Searching over 5,500,000 cases.


searching
Buy This Entire Record For $7.95

Download the entire decision to receive the complete text, official citation,
docket number, dissents and concurrences, and footnotes for this case.

Learn more about what you receive with purchase of this case.

Thomas v. State

Supreme Court of Delaware

February 12, 2019

JEFFREY W. THOMAS, Defendant Below, Appellant,
v.
STATE OF DELAWARE, Plaintiff Below, Appellee.

          Submitted: November 16, 2018

          Court Below: Superior Court of the State of Delaware Cr. ID No. 1403008516 (K)

          Before VALIHURA, SEITZ, and TRAYNOR, Justices.

          ORDER

          Gary F. Traynor Justice.

         (1) The appellant, Jeffrey W. Thomas, has appealed the Superior Court's denial of his motion for postconviction relief under Superior Court Criminal Rule 61. After careful consideration of the parties' briefs and the record, we affirm the Superior Court's judgment.

         (2) In May 2014, Thomas and his co-defendant, Monica Heath, were indicted on charges arising from the burglary of an apartment in Dover. In July 2014, Heath pleaded guilty to three charges and was sentenced.[1]

         (3) Thomas proceeded to trial in 2015 and was convicted of second-degree burglary, theft of a motor vehicle, second-degree conspiracy, and misdemeanor theft. At sentencing, Thomas was declared a habitual offender and was sentenced to a total of twenty-two years of Level V imprisonment suspended after twenty-one years for six months of Level IV work release and six months of Level III probation. On direct appeal, we affirmed Thomas' convictions and sentence under Supreme Court Rule 26(c).[2]

         (4) On direct appeal, Thomas claimed, in part, that the Superior Court erred in failing to give an accomplice liability jury instruction and when overruling his trial counsel's objections to a police detective's testimony describing self-incriminating statements made by Thomas to the detective during a recorded interview. We considered those claims-and others made by Thomas-and concluded that the claims were without merit.[3]

         (5) In June 2016, Thomas filed a motion and an amended motion for postconviction relief ("Postconviction Motion") and a motion for appointment of counsel. By order dated August 8, 2016, the Superior Court denied the motion for appointment of counsel. The Superior Court referred the Postconviction Motion to a Commissioner for a report and recommendation.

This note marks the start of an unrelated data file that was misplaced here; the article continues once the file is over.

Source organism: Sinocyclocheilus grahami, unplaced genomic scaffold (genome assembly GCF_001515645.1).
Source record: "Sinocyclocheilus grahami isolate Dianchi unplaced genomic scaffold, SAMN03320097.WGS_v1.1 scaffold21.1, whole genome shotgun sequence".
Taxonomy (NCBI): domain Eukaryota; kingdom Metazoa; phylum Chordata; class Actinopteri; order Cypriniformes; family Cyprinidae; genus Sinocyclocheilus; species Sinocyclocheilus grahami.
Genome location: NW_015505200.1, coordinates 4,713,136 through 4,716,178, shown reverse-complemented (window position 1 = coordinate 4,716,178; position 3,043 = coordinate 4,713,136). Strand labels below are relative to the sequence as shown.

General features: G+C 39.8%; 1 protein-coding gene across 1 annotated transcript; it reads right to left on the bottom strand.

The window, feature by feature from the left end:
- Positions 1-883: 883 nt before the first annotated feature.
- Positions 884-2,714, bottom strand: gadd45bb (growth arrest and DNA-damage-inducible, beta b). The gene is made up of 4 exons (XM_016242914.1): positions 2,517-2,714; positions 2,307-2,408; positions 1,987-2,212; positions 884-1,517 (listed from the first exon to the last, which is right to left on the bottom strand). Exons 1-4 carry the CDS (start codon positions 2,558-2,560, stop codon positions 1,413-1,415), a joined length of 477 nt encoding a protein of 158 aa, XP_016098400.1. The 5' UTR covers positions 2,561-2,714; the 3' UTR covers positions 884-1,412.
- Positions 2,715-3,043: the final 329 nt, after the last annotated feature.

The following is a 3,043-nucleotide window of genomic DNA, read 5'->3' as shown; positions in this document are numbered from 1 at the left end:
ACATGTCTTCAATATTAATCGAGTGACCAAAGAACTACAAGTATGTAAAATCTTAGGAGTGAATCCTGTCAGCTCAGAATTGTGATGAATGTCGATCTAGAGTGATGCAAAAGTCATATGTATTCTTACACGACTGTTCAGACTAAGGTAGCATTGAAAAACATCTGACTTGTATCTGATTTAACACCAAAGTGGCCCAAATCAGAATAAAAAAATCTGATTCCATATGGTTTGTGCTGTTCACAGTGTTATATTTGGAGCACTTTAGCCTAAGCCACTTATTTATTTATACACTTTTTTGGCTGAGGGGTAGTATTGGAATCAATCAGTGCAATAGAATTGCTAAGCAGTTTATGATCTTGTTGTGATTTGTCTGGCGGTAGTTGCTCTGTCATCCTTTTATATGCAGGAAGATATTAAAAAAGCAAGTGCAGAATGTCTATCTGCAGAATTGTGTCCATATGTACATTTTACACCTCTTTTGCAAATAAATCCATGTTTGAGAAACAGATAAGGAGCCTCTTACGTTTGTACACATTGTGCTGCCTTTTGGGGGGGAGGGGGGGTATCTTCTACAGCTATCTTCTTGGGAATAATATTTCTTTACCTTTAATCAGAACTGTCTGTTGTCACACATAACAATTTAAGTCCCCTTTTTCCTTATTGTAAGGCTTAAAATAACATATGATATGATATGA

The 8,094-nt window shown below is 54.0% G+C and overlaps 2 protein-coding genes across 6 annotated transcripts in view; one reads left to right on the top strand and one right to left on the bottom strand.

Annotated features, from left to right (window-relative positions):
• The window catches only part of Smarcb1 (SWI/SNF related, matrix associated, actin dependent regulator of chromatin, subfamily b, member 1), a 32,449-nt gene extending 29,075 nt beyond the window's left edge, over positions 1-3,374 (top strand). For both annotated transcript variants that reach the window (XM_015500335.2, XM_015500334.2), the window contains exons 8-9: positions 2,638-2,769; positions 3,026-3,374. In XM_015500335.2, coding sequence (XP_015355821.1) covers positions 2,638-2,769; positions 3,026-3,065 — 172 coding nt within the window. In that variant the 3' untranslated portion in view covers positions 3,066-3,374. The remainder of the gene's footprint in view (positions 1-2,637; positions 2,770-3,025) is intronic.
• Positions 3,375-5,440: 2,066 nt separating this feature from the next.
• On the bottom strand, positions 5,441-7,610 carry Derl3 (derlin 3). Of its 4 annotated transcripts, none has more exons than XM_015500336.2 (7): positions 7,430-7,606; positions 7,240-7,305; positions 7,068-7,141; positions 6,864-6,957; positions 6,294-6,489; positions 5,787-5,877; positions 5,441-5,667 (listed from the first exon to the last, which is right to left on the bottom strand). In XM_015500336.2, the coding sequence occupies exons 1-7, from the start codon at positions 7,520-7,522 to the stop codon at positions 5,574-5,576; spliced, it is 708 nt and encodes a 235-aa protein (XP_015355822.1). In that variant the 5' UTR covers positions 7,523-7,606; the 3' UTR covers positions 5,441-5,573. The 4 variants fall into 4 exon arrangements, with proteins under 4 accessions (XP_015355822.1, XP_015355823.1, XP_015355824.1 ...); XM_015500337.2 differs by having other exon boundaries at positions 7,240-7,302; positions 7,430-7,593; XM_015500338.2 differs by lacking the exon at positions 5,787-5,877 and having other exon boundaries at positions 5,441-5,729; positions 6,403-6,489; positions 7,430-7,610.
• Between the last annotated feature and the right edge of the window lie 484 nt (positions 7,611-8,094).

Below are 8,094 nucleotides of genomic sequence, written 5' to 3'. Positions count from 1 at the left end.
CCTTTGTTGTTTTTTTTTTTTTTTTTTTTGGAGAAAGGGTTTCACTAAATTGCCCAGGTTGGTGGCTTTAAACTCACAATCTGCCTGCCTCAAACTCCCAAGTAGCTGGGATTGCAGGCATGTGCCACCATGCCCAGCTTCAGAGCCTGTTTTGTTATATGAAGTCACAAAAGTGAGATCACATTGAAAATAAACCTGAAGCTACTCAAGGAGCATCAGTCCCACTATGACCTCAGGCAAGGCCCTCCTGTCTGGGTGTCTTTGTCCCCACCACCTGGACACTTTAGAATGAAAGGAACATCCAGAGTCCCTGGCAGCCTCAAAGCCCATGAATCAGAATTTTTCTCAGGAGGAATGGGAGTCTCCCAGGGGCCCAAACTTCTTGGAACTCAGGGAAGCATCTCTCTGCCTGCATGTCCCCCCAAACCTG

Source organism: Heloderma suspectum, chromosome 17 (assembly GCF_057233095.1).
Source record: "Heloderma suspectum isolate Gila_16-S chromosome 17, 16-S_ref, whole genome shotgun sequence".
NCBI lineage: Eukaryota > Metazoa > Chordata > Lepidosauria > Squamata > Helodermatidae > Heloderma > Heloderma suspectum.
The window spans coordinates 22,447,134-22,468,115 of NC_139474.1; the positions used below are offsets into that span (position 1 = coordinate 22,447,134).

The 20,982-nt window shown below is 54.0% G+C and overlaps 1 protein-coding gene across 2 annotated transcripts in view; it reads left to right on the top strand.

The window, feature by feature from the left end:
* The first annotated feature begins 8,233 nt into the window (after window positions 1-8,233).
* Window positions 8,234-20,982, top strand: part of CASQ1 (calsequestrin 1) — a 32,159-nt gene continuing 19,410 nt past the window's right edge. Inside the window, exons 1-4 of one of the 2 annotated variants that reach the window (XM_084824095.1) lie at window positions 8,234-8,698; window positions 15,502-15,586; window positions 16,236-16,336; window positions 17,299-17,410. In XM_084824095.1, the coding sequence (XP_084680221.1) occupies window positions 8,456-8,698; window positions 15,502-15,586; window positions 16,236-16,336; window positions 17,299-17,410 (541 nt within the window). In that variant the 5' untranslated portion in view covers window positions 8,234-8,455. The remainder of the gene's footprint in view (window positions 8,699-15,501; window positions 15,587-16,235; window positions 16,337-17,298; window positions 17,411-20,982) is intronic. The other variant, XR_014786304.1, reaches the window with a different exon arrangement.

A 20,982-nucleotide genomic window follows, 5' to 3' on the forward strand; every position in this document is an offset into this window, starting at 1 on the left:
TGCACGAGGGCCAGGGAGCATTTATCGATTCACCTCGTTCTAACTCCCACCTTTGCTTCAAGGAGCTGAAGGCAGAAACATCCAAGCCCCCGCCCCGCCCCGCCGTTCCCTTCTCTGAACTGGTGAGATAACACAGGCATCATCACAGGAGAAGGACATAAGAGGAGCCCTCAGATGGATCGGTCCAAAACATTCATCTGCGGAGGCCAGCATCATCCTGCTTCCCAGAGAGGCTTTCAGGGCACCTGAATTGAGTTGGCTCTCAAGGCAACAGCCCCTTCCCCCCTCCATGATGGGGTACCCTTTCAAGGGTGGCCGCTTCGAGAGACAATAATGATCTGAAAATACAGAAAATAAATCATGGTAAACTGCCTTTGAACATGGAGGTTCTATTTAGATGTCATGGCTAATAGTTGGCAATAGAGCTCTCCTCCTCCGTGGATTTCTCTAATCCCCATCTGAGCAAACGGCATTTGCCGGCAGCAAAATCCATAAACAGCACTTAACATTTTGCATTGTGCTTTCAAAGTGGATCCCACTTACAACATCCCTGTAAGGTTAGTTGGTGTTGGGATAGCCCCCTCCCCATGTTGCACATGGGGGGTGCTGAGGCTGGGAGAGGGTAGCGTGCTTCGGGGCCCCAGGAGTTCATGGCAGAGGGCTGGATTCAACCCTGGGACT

(6) After considering the Postconviction Motion, affidavits filed by Thomas' trial counsel in response to the allegations of ineffective assistance of counsel, the State's response to the Postconviction Motion, and Thomas' reply to the State's response, the Commissioner issued a report on October 11, 2017, recommending that the Postconviction Motion should be denied.[4] The Commissioner found that Thomas' ineffective assistance of counsel claim was without merit because it was based, in part, on claims that were adjudicated on direct appeal. Also, the Commissioner found that Thomas had not demonstrated that he was prejudiced by any of the alleged deficiencies of his trial counsel. By order dated January 30, 2018, upon a de novo review of the record, the Superior Court adopted the Commissioner's report and recommendation and denied the Postconviction Motion.

         (7) In his appeal from the denial of his Postconviction Motion, Thomas contends that he had a right to the appointment of counsel to pursue postconviction relief, and that the denial of his motion for appointment of counsel was an abuse of discretion. Thomas' contentions are without merit.

         (8) Rule 61(e) governs the appointment of counsel for an indigent movant's first motion for postconviction relief. Under the rule, the appointment of counsel is required if the postconviction motion and the motion for appointment of counsel are timely and properly filed and the movant seeks to set aside "a judgment of conviction after a trial that has been affirmed by final order upon direct appellate review and is for a crime designated as a class A, B, or C felony."[5] For a lesser-designated crime, the appointment of counsel is not required, but counsel may be appointed if the judge determines, among other things, that "the motion sets forth a substantial claim that the movant received ineffective assistance of trial or appellate counsel."[6] A substantial claim of ineffective assistance of counsel is one that has some possibility of merit.

         (9) Thomas was not entitled to the appointment of counsel under Rule 61(e) because he was not convicted of a class A, B, or C felony.[7] The Superior Court denied Thomas' motion for appointment of counsel after determining that he did not set forth a substantial claim of ineffective assistance of counsel. On appeal, we agree with that determination.

         (10) Thomas' ineffective assistance of counsel claim was based on his trial counsel's failure to request an accomplice liability jury instruction, to object to the admission of the police detective's testimony, and to subpoena Heath to testify at Thomas' trial. None of the ...


Buy This Entire Record For $7.95

Download the entire decision to receive the complete text, official citation,
docket number, dissents and concurrences, and footnotes for this case.

Learn more about what you receive with purchase of this case.